# Cpk Ppk Process Capability

September 2, 2017 | Author: Prof C.S.Purushothaman | Category: Standard Deviation, Normal Distribution, Statistics, Analysis, Mathematics

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CPK PPK PROCESS CAPABILITY & PROCESS PERFORMANCE

Process Capability (Cp, Cpk) and Process Performance (Pp, Ppk) – What is the Difference? In the Six Sigma quality methodology, process performance is reported to the organization as a sigma level. The higher the sigma level, the better the process is performing. Another way to report process capability and process performance is through the statistical measurements of Cp, Cpk, Pp, andPpk. This article will present definitions, interpretations and calculations for Cpk and Ppk though the use of forum quotations. Thanks to everyone below that helped contributed to this excellent reference. Jump To The Following Sections: 

Definitions

Interpreting Cp, Cpk

Interpreting Pp, Ppk

Differences Between Cpk and Ppk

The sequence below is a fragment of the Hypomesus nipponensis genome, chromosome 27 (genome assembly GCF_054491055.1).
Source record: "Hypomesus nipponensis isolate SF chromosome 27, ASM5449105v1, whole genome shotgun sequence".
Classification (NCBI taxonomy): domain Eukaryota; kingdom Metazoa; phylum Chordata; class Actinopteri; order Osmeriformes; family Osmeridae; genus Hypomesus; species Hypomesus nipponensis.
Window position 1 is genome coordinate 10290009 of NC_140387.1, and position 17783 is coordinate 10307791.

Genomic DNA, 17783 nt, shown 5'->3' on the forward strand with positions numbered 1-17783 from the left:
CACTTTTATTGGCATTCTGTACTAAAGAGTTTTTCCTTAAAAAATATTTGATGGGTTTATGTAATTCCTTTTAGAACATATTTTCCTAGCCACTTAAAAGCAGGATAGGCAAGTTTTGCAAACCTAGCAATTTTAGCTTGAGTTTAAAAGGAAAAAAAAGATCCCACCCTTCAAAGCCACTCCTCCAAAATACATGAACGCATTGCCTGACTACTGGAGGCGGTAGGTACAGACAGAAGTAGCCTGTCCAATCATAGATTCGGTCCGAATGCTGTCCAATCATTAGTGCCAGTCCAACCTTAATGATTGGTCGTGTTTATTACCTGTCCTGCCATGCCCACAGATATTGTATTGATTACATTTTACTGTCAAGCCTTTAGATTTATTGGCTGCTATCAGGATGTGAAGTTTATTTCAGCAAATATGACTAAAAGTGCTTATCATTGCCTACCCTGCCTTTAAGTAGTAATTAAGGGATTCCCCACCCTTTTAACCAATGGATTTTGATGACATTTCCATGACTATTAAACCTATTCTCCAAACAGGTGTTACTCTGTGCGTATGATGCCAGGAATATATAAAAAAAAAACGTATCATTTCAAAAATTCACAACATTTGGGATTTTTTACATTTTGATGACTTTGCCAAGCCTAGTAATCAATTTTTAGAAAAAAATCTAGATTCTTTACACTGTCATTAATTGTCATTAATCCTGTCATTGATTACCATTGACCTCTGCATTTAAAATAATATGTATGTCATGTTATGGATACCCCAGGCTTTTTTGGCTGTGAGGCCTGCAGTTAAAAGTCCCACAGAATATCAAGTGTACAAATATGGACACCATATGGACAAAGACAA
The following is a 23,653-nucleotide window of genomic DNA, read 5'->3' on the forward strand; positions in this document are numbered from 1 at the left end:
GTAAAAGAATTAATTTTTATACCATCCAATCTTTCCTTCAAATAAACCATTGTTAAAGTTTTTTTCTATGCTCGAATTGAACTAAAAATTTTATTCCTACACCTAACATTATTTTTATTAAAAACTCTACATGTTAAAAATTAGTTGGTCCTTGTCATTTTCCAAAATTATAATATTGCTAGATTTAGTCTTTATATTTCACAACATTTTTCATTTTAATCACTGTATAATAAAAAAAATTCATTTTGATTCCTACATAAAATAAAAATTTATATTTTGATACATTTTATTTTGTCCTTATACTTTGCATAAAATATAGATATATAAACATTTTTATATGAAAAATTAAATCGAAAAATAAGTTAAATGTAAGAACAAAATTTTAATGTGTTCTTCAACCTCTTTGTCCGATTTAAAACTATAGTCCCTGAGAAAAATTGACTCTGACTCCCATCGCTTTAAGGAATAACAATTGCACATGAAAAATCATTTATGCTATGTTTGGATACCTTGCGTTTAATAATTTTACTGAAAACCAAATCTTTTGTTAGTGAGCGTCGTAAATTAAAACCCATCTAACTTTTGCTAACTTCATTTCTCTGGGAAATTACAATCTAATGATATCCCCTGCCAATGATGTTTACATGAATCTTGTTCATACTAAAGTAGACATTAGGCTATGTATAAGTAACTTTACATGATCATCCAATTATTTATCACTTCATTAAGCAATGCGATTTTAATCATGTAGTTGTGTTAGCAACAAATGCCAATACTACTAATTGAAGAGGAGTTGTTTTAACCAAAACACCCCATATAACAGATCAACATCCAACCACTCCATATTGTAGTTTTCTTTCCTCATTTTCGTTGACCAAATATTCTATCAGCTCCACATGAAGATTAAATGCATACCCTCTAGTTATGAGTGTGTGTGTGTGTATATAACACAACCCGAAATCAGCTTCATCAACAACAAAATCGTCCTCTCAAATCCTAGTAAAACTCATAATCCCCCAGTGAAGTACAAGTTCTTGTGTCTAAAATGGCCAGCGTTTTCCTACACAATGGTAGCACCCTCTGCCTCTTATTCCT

Calculating Cpk and Ppk Definitions Cp= Process Capability. A simple and straightforward indicator of process capability. Cpk= Process Capability Index. Adjustment of Cp for the effect of non-centered distribution. Pp= Process Performance. A simple and straightforward indicator of process performance. Ppk= Process Performance Index. Adjustment of Pp for the effect of non-centered distribution. Interpreting Cp, Cpk “Cpk is an index (a simple number) which measures how close a process is running to its specification limits, relative to the natural variability of the process. The larger the index, the less likely it is that any item will be outside the specs.” Neil Polhemus “If you hunt our shoot targets with bow, darts, or gun try this analogy. If your shots are falling in the same spot forming a good group this is a high Cp, and when the sighting is adjusted so this tight group of shots is landing on the bullseye, you now have a high Cpk.” Tommy “Cpk measures how close you are to your target and how consistent you are to around your average performance. A person may be performing with minimum variation, but he can be away from his target towards one of the specification limit, which indicates lower Cpk, whereas Cp will be high. On the other hand, a person may be on average exactly at the target, but the variation in performance is high (but still lower than the tolerance band (i.e., specification interval). In such case also Cpk will be lower, but Cp will be high. Cpk will be higher only when you r meeting the target consistently with minimum variation.” Ajit